Surge in Support for Boycott of Israeli LGBT Film Festival Shows Growing Respect for Palestinian Picket Line
Fourteen filmmakers and other artists declared their support for boycotting Israeli government sponsored TLVFest.
June 9, 2017 — After a wave of cancellations almost derailed this year’s Tel Aviv International LGBT Film Festival (TLVFest) in what festival organizers called “a severe upheaval,” more filmmakers and artists from around the world joined the boycott of the festival called for by Palestinian LGBTQI groups and their allies in the grassroots, Palestinian-led Boycott, Divestment and Sanctions (BDS) movement.
In total, fourteen filmmakers and other artists canceled their participation or declared their support for boycotting the festival because it is sponsored by the Israeli government, and is therefore clearly subject to the Palestinian call for cultural boycott until Israel ceases its systematic violations of Palestinian human rights. Filmmakers also expressed their opposition to the festival’s “pinkwashing,” or cynical use of LGBTQI rights to cover up and normalize Israel’s regime of oppression against Palestinians.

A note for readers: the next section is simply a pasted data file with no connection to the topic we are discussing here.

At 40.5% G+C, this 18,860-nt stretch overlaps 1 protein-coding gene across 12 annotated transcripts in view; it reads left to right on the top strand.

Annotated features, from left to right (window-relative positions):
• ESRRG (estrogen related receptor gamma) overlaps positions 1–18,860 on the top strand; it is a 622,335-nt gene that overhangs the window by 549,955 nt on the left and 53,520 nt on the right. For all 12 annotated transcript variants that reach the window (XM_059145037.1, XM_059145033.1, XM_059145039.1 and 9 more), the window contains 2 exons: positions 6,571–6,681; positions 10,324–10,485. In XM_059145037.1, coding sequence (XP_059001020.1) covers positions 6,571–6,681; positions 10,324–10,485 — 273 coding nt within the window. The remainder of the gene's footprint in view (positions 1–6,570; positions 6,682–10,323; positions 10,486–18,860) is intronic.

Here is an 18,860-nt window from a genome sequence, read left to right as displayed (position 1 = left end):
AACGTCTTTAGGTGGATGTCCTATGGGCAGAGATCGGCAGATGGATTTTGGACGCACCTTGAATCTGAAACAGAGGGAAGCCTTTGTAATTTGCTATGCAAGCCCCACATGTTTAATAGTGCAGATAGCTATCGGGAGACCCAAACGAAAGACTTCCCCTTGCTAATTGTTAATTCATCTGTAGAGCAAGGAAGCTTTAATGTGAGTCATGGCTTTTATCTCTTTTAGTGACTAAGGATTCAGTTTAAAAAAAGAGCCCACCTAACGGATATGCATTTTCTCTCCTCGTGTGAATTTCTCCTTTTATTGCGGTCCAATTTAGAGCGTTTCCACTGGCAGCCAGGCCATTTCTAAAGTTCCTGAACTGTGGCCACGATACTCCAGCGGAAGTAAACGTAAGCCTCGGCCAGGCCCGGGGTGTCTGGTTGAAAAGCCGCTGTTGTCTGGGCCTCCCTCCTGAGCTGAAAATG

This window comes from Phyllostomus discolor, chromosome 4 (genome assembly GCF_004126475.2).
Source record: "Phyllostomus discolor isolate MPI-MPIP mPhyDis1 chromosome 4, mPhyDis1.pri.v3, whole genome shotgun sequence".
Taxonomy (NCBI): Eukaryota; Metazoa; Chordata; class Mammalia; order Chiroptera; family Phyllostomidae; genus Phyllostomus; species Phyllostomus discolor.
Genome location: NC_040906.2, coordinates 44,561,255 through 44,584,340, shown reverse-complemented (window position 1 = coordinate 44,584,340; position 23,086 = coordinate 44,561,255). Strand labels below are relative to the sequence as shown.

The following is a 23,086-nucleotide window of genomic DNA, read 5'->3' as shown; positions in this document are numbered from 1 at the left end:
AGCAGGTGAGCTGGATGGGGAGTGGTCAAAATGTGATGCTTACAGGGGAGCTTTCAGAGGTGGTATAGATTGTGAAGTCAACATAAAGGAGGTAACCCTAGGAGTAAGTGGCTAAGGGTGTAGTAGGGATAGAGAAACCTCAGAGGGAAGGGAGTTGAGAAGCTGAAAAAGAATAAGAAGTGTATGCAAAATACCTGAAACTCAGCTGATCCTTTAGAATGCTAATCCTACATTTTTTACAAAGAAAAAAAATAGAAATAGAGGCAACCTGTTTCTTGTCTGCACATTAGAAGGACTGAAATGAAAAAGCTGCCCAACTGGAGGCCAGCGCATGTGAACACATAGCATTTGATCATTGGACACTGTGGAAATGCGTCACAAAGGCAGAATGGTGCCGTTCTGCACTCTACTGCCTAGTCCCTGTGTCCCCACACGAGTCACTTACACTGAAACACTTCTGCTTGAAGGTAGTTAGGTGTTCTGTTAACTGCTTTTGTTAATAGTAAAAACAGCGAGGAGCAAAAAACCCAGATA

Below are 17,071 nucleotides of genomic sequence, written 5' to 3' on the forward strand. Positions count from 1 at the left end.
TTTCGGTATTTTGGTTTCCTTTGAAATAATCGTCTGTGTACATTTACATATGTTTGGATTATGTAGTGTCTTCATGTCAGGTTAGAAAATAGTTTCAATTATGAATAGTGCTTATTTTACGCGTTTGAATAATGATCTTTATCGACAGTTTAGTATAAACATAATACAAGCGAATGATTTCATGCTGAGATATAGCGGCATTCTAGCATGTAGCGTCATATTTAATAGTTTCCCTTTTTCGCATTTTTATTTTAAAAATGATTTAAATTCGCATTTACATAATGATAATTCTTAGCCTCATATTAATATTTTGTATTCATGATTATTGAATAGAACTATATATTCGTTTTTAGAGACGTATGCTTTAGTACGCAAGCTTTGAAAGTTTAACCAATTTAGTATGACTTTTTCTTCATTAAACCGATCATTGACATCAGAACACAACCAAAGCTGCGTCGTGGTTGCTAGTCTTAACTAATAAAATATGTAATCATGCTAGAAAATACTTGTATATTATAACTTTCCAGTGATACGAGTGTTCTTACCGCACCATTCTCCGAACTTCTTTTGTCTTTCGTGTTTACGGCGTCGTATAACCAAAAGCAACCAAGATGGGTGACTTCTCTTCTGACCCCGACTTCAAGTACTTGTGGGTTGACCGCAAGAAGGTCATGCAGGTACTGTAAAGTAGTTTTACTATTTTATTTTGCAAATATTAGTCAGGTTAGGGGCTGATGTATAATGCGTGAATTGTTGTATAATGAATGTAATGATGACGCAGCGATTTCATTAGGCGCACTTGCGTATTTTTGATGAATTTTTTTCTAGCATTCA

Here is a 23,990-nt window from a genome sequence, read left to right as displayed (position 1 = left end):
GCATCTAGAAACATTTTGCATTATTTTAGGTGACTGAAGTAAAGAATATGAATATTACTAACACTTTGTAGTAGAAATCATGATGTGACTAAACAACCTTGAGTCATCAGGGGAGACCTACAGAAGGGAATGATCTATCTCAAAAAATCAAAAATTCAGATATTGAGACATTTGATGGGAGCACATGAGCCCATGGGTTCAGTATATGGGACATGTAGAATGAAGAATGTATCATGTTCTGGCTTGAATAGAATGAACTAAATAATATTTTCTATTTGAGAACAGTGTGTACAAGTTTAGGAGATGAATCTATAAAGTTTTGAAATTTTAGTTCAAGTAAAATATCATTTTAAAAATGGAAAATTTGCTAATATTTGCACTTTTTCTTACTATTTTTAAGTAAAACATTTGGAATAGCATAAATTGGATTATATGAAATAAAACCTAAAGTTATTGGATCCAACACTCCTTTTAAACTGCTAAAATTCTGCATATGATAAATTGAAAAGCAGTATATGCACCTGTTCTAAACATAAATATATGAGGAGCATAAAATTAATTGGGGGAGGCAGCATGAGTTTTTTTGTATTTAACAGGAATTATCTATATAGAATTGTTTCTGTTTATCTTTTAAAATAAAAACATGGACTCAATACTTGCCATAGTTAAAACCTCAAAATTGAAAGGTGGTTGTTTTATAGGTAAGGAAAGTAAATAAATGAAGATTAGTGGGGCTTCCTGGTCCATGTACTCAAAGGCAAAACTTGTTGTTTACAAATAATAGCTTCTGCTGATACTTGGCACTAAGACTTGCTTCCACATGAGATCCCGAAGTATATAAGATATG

Brazilian filmmaker Sávio Leite is the latest artist to express support for the Palestinian call by pulling his film, Venus – Filly the Lesbian Little Fairy, from the festival. In a private letter sent to festival organizers, seen by the Palestinian Campaign for the Academic and Cultural Boycott of Israel (PACBI), Leite stressed the importance of listening to the oppressed as vital for genuine and effective solidarity. Leite also expressed regret that Israeli military technology underpinning its apartheid regime is being used to suppress social movements in Brazil and to violate the human rights of Black and poor populations in particular.
Irish director Darren Thornton affirmed in a statement:
As a supporter of the Palestinian call for the cultural boycott of Israel, called for by Palestinian artists, cultural organizations and civil society at large since 2004, I believe that we should respect the picket line set up by the Palestinians as a nonviolent form of solidarity with their struggle for freedom, justice and equality.
… I will be ensuring that my work isn’t screened at such [Israeli government sponsored] festivals in the future, and I would urge artists of conscience to do the same.
Antonio da Silva, a renowned Portuguese director, canceled his public conversation with film festival attendees in what was scheduled to be one of the festival’s headline events.
Six members of the cast and crew of the German film The Misandrists stated that they “openly stand with Palestinian queers and their call for the cultural boycott of the Tel Aviv LGBT Film Festival,” despite the decision by the film’s director and producer to violate the picket line. They said, “Unfortunately we cannot stop the film from being shown, but it is showing against our will.”
Haneen Maikey from Pinkwatching Israel reflected on this latest round of solidarity with Palestinians, saying: